Table 6.4 AppleTalk Protocols
|AppleTalk||A collection of protocols that correspond to the OSI reference model. It supports LocalTalk, EtherTalk, and TokenTalk.|
|LocalTalk||Describes the simple, shielded, twisted-pair cable used to connect Macintoshes to other Macintoshes or printers. A LocalTalk segment supports a maximum of 32 devices and operates at a speed of 230 Kbps.|
|EtherTalk||AppleTalk over Ethernet. It operates at a speed of 10 Mbps. Fast EtherTalk operates at a speed of 100 Mbps.|
|TokenTalk||AppleTalk over Token-Ring. Depending on its hardware, TokenTalk operates at either 4 Mbps or 16 Mbps.|
Figure 6.6 shows a typical AppleTalk network including an Ethernet connection.
Figure 6.6 AppleTalk network
The OSI protocol suite is a complete protocol stack. Each protocol maps directly to a single layer of the OSI reference model. The OSI protocol suite includes routing and transport protocols, IEEE 802 series protocols, a session-layer protocol, a presentation-layer protocol, and several application-layer protocols designed to provide full networking functionality, including file access, printing, and terminal emulation.
DECnet is Digital Equipment Corporation's proprietary protocol stack. It is a set of hardware and software products that implement the Digital Network Architecture (DNA). It defines communication networks over Ethernet LANs, Fiber Distributed Data Interface metropolitan area networks (FDDI MANs), and WANs that use private or public data-transmission facilities. DECnet can also use TCP/IP and OSI protocols as well as its own protocols. It is a routable protocol.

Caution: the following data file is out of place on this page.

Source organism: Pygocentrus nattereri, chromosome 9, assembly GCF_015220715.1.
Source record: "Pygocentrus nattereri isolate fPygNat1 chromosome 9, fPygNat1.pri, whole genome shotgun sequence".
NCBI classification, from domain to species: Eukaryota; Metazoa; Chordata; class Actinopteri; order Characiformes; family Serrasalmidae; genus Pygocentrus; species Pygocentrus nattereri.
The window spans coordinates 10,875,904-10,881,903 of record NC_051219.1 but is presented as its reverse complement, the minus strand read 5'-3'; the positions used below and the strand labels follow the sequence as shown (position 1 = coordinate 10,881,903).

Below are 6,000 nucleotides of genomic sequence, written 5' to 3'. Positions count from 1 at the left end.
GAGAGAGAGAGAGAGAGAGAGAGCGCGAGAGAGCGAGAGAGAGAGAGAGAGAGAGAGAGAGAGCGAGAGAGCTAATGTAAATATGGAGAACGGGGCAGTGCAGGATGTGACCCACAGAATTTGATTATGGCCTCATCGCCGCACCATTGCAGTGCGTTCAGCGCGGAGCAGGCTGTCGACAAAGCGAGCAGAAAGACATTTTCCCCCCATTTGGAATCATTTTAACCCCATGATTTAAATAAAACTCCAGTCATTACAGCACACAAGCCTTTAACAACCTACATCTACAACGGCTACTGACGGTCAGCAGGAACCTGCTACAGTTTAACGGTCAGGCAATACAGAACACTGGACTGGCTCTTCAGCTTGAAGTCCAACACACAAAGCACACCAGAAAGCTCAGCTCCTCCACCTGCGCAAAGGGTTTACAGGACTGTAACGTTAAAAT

DECnet has been updated several times; each update is called a "phase." The current revision is DECnet Phase V, and the protocols used are both proprietary to Digital and offer a fairly complete implementation of the OSI protocol suite.
The following points summarize the main elements of this lesson:
Along with the better-known protocols, many other lesser, but still common, protocols exist. Five such protocols are listed below. In this exercise, you will be matching each of the protocols in the list that follows with the feature that describes what it does.
In each blank space on the left, fill in the letter of the protocol that uses the feature listed on the right. Note that more than one protocol can be matched to a particular feature.
______________ A protocol that is commonly used for Microsoft-based, peer-to-peer networks
______________ A protocol used for packet switching
______________ A protocol that is commonly used for Macintosh networks
______________ A protocol designed by Digital Equipment Corporation (DEC)
______________ A protocol originally offered by IBM
______________ A small, fast, transport-layer protocol
______________ A protocol that is nonroutable